On the official level, statements about intervention have been rather muted. The Chinese Foreign Minister, Wang Yi, has urged “restraint and calm,” while in a recent press release by Foreign Ministry spokesperson Hong Lei, China reiterated a desire for the UN investigation to conclude before any action is taken (but does not voice what China’s position will be if the investigation finds that Assad’s government is responsible for the attack). When asked about potential U.S. intervention Lei simply restated that China is “gravely concerned that some country may take unilateral military actions,” and that any action taken should “comply with the purposes of the UN charter.”
State controlled media, on the other hand, has been able to make more direct assertions. One article by the state newspaper, The People’s Daily, drew parallels between the initiative to intervene in Syria after the chemical attack and the weapons charges that lead to the Iraq War, saying that the U.S. is using the same “tricks” to get involved in Syria. The article implied that the use of chemical weapons as a pretense for a military strike on Syria was just another instance of fabricated evidence. Another piece by the Global Times entitled “US ignoring logic as it beats war drums” asserted that the United States “[does] not really care about international law.” The article goes on to say that the United States is acting on its own political agenda in the region, without fear of repercussions regardless of whether or not chemical weapons were in fact used by the Syrian government.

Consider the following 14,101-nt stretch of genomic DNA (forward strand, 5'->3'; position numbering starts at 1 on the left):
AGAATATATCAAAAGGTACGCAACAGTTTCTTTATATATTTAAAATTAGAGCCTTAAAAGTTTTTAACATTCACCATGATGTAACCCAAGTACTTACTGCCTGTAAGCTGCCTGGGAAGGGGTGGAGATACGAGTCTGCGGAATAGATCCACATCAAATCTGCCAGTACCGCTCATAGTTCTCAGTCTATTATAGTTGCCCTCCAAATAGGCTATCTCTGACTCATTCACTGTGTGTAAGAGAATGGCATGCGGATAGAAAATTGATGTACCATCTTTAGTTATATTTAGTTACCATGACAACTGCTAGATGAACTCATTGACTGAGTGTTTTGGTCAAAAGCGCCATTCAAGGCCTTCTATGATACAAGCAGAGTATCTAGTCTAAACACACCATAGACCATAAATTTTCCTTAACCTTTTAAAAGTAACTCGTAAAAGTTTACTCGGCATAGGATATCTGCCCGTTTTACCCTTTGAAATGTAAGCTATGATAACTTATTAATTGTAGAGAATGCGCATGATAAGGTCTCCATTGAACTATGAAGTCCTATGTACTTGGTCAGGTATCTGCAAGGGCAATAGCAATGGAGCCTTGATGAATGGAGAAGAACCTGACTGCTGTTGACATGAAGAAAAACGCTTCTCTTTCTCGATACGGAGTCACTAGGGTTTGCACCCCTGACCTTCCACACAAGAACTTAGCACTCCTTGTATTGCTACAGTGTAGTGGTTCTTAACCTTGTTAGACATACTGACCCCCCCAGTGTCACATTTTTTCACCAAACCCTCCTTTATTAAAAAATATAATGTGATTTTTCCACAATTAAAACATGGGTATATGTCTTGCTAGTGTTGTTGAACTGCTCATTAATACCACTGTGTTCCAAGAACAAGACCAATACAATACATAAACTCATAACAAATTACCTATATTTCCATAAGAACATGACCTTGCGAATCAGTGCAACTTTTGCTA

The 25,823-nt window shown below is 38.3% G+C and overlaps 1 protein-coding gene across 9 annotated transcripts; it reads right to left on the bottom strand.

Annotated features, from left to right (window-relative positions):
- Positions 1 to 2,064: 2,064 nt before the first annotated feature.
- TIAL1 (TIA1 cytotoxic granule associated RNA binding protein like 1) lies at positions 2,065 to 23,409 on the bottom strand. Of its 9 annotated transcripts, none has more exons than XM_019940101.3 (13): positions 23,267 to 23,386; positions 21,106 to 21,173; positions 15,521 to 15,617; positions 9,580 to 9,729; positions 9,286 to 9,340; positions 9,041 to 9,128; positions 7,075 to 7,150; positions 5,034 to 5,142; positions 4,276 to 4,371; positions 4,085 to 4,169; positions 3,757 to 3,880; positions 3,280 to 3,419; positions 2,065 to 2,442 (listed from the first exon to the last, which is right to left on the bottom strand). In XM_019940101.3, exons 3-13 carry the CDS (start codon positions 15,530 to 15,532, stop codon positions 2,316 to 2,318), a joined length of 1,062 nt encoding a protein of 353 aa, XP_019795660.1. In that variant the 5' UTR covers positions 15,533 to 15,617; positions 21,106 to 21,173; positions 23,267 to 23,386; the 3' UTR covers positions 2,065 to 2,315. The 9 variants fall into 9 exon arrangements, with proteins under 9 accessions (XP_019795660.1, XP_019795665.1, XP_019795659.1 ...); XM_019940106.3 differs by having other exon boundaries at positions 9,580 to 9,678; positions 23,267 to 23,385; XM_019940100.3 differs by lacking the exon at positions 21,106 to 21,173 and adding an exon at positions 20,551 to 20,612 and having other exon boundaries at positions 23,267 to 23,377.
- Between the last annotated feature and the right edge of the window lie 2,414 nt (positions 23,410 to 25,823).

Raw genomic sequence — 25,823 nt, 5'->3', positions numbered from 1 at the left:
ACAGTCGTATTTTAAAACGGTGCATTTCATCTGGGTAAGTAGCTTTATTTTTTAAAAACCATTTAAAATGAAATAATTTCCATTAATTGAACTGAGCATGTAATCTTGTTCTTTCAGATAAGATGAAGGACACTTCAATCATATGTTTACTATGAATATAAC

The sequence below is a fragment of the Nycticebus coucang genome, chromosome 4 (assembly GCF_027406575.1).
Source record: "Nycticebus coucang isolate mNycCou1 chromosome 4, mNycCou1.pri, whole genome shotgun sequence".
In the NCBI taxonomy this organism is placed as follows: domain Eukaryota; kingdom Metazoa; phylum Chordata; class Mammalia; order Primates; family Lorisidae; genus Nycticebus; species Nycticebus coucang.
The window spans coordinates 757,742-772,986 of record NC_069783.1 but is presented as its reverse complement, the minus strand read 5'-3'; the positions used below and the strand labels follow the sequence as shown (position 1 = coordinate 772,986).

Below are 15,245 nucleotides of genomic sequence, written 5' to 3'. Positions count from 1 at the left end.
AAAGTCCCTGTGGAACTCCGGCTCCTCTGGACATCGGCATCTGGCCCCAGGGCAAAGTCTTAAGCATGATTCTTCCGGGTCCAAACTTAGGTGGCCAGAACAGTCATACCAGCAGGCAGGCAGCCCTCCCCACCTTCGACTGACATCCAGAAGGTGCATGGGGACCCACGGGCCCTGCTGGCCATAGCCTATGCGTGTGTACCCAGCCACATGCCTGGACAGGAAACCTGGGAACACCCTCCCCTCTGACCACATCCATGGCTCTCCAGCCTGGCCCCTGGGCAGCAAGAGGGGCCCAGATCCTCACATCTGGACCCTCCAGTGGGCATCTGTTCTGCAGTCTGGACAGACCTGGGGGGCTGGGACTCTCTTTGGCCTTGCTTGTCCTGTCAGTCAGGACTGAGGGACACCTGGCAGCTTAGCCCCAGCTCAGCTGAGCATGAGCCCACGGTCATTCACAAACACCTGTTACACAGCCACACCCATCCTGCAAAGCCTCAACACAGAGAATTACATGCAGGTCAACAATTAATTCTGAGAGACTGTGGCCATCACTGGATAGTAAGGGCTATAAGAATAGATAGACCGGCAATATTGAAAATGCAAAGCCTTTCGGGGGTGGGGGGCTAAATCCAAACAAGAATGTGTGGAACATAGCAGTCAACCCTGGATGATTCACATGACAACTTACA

Based on these statements, it is clear that the Chinese media is skeptical of U.S. intentions in a Syrian intervention. The United States is viewed as pressuring other countries to conform to international law and the decisions of the United Nations, while simultaneously ignoring both as having no authority over the U.S. This view is not completely unfounded, but it fails to take into account the lack of public support for military action in the case of Syria. The specter of the lengthy and expensive Iraq war is fresh in the memories of U.S. citizens, who are just as skeptical as China concerning the ability of their government to engage Syria without creating another costly war during an economically difficult time. The unpopularity of this prospect severely limits the choices available to the Obama Administration with regards to Syria. Potential allies are also limited by scarce domestic support; the backing of the United Kingdom was withdrawn after public pressure resulted in the defeat of a motion in parliament to join in a U.S.-lead strike. Obama’s decision to place the matter before Congress reflects a similar concern for the will of the people.
Need for congressional approval, public opinion, and economic conditions are all factors that will virtually ensure any U.S. action against the Syrian government (if it transpires) will be as brief as possible. It remains to be seen if limited action will reassure the Chinese media, or if they will remain suspicious of U.S. intentions in the Middle East.
Written by Jessica Bolin
Jessica is an intern with the China Program at The Carter Center. She is a recent graduate in International Affairs at the University of Colorado in Boulder.
Feature photo by Getty Images.